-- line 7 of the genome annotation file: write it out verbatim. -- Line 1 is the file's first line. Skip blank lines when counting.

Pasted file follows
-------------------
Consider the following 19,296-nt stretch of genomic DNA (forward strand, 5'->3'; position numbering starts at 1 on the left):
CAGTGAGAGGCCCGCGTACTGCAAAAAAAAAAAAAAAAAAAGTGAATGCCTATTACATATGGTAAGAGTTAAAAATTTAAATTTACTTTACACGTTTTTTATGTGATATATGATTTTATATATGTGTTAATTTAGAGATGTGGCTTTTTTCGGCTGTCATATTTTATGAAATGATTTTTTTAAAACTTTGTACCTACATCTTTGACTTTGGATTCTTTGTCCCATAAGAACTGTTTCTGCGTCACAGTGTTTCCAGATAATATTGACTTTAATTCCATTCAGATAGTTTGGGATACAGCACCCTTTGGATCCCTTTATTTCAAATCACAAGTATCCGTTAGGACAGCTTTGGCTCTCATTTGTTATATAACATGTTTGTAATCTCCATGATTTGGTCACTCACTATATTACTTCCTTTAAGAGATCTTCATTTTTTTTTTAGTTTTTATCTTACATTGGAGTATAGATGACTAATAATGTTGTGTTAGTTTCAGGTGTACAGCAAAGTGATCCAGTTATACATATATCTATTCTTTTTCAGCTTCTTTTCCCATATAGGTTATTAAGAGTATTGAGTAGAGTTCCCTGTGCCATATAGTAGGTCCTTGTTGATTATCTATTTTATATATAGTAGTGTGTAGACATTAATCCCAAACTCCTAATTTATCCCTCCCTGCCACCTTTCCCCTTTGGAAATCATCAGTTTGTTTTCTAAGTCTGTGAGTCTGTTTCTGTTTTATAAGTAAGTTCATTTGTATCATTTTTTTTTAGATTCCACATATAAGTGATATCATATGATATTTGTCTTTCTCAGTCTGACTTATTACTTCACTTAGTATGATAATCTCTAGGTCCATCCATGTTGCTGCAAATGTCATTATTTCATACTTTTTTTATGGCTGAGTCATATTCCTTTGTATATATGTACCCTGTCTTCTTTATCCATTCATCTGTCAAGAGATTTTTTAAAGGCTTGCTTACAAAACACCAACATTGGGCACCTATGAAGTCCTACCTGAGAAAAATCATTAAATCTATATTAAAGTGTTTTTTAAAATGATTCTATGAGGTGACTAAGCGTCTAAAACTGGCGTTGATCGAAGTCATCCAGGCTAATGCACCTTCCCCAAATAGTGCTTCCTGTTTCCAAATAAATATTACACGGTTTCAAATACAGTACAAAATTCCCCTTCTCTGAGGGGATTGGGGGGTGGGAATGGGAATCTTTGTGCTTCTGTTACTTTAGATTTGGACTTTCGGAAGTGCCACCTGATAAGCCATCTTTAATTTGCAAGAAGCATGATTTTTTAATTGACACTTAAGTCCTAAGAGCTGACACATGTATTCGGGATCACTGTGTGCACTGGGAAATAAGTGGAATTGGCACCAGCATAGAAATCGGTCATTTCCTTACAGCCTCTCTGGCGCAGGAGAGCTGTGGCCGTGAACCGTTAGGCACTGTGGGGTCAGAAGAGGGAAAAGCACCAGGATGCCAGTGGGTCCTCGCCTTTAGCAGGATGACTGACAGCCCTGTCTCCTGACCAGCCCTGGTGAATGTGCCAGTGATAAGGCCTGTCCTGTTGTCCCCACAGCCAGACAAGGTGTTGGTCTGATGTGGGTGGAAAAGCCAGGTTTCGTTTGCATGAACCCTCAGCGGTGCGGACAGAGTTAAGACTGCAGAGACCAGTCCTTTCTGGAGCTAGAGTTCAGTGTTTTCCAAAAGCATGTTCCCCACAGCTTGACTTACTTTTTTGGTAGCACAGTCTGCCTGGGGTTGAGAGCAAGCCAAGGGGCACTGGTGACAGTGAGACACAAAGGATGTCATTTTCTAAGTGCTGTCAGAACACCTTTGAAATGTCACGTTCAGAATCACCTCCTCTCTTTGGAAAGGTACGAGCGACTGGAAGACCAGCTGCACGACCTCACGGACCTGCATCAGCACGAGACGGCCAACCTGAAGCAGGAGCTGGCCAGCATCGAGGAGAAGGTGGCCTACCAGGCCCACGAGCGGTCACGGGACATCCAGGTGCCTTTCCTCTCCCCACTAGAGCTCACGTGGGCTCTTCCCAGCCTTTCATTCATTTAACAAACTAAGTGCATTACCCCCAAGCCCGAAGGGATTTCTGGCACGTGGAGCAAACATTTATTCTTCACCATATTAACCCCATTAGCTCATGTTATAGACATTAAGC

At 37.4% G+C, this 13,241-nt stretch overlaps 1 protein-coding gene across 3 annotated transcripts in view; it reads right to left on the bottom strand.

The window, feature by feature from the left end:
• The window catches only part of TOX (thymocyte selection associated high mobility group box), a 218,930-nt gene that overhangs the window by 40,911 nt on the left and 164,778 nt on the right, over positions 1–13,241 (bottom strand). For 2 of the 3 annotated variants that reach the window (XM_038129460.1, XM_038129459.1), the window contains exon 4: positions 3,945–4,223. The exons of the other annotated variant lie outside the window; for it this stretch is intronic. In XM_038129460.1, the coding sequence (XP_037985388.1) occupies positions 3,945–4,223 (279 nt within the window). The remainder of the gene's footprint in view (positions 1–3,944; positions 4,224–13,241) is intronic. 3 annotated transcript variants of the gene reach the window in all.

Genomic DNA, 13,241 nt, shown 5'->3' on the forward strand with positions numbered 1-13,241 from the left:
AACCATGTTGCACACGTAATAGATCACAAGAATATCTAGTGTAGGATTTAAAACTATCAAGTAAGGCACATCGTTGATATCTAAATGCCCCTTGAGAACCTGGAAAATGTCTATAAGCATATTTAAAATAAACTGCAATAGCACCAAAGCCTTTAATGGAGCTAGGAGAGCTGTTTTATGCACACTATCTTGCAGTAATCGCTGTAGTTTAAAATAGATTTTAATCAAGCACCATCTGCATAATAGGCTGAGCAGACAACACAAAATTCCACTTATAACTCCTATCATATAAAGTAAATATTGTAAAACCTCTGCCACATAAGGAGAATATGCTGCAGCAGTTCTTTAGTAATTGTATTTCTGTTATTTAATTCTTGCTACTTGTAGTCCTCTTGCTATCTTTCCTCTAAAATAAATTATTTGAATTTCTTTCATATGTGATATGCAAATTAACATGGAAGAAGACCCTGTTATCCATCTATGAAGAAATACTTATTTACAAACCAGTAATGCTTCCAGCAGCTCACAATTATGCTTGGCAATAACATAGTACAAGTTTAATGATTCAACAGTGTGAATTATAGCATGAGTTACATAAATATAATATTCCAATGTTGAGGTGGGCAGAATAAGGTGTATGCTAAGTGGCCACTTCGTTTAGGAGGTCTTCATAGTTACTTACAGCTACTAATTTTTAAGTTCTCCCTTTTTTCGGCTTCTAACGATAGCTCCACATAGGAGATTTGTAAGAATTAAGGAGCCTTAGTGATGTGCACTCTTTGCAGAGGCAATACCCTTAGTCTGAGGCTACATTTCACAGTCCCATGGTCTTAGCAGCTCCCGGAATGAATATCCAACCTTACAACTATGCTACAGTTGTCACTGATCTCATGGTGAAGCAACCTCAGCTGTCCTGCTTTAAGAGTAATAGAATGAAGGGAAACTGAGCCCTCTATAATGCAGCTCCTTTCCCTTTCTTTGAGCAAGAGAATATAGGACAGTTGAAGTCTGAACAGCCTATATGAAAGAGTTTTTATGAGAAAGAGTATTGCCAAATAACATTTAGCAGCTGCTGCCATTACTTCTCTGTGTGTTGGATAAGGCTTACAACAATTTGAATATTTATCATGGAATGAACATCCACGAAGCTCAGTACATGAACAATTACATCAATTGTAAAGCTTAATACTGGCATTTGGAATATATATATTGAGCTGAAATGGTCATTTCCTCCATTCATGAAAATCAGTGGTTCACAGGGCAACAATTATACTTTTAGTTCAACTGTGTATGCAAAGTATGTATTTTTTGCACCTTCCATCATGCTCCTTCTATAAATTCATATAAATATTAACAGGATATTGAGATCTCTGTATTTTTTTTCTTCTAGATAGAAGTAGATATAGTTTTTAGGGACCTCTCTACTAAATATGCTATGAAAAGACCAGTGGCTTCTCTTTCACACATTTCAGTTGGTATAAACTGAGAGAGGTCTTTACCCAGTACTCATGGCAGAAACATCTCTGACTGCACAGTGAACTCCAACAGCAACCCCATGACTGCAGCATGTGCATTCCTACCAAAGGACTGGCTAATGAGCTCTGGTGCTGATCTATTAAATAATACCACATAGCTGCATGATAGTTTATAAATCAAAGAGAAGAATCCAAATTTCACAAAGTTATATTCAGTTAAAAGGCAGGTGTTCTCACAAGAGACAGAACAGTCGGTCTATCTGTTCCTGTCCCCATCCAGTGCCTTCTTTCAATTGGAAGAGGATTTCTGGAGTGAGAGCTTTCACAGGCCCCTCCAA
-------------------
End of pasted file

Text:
AACCATGTTGCACACGTAATAGATCACAAGAATATCTAGTGTAGGATTTAAAACTATCAAGTAAGGCACATCGTTGATATCTAAATGCCCCTTGAGAACCTGGAAAATGTCTATAAGCATATTTAAAATAAACTGCAATAGCACCAAAGCCTTTAATGGAGCTAGGAGAGCTGTTTTATGCACACTATCTTGCAGTAATCGCTGTAGTTTAAAATAGATTTTAATCAAGCACCATCTGCATAATAGGCTGAGCAGACAACACAAAATTCCACTTATAACTCCTATCATATAAAGTAAATATTGTAAAACCTCTGCCACATAAGGAGAATATGCTGCAGCAGTTCTTTAGTAATTGTATTTCTGTTATTTAATTCTTGCTACTTGTAGTCCTCTTGCTATCTTTCCTCTAAAATAAATTATTTGAATTTCTTTCATATGTGATATGCAAATTAACATGGAAGAAGACCCTGTTATCCATCTATGAAGAAATACTTATTTACAAACCAGTAATGCTTCCAGCAGCTCACAATTATGCTTGGCAATAACATAGTACAAGTTTAATGATTCAACAGTGTGAATTATAGCATGAGTTACATAAATATAATATTCCAATGTTGAGGTGGGCAGAATAAGGTGTATGCTAAGTGGCCACTTCGTTTAGGAGGTCTTCATAGTTACTTACAGCTACTAATTTTTAAGTTCTCCCTTTTTTCGGCTTCTAACGATAGCTCCACATAGGAGATTTGTAAGAATTAAGGAGCCTTAGTGATGTGCACTCTTTGCAGAGGCAATACCCTTAGTCTGAGGCTACATTTCACAGTCCCATGGTCTTAGCAGCTCCCGGAATGAATATCCAACCTTACAACTATGCTACAGTTGTCACTGATCTCATGGTGAAGCAACCTCAGCTGTCCTGCTTTAAGAGTAATAGAATGAAGGGAAACTGAGCCCTCTATAATGCAGCTCCTTTCCCTTTCTTTGAGCAAGAGAATATAGGACAGTTGAAGTCTGAACAGCCTATATGAAAGAGTTTTTATGAGAAAGAGTATTGCCAAATAACATTTAGCAGCTGCTGCCATTACTTCTCTGTGTGTTGGATAAGGCTTACAACAATTTGAATATTTATCATGGAATGAACATCCACGAAGCTCAGTACATGAACAATTACATCAATTGTAAAGCTTAATACTGGCATTTGGAATATATATATTGAGCTGAAATGGTCATTTCCTCCATTCATGAAAATCAGTGGTTCACAGGGCAACAATTATACTTTTAGTTCAACTGTGTATGCAAAGTATGTATTTTTTGCACCTTCCATCATGCTCCTTCTATAAATTCATATAAATATTAACAGGATATTGAGATCTCTGTATTTTTTTTCTTCTAGATAGAAGTAGATATAGTTTTTAGGGACCTCTCTACTAAATATGCTATGAAAAGACCAGTGGCTTCTCTTTCACACATTTCAGTTGGTATAAACTGAGAGAGGTCTTTACCCAGTACTCATGGCAGAAACATCTCTGACTGCACAGTGAACTCCAACAGCAACCCCATGACTGCAGCATGTGCATTCCTACCAAAGGACTGGCTAATGAGCTCTGGTGCTGATCTATTAAATAATACCACATAGCTGCATGATAGTTTATAAATCAAAGAGAAGAATCCAAATTTCACAAAGTTATATTCAGTTAAAAGGCAGGTGTTCTCACAAGAGACAGAACAGTCGGTCTATCTGTTCCTGTCCCCATCCAGTGCCTTCTTTCAATTGGAAGAGGATTTCTGGAGTGAGAGCTTTCACAGGCCCCTCCAA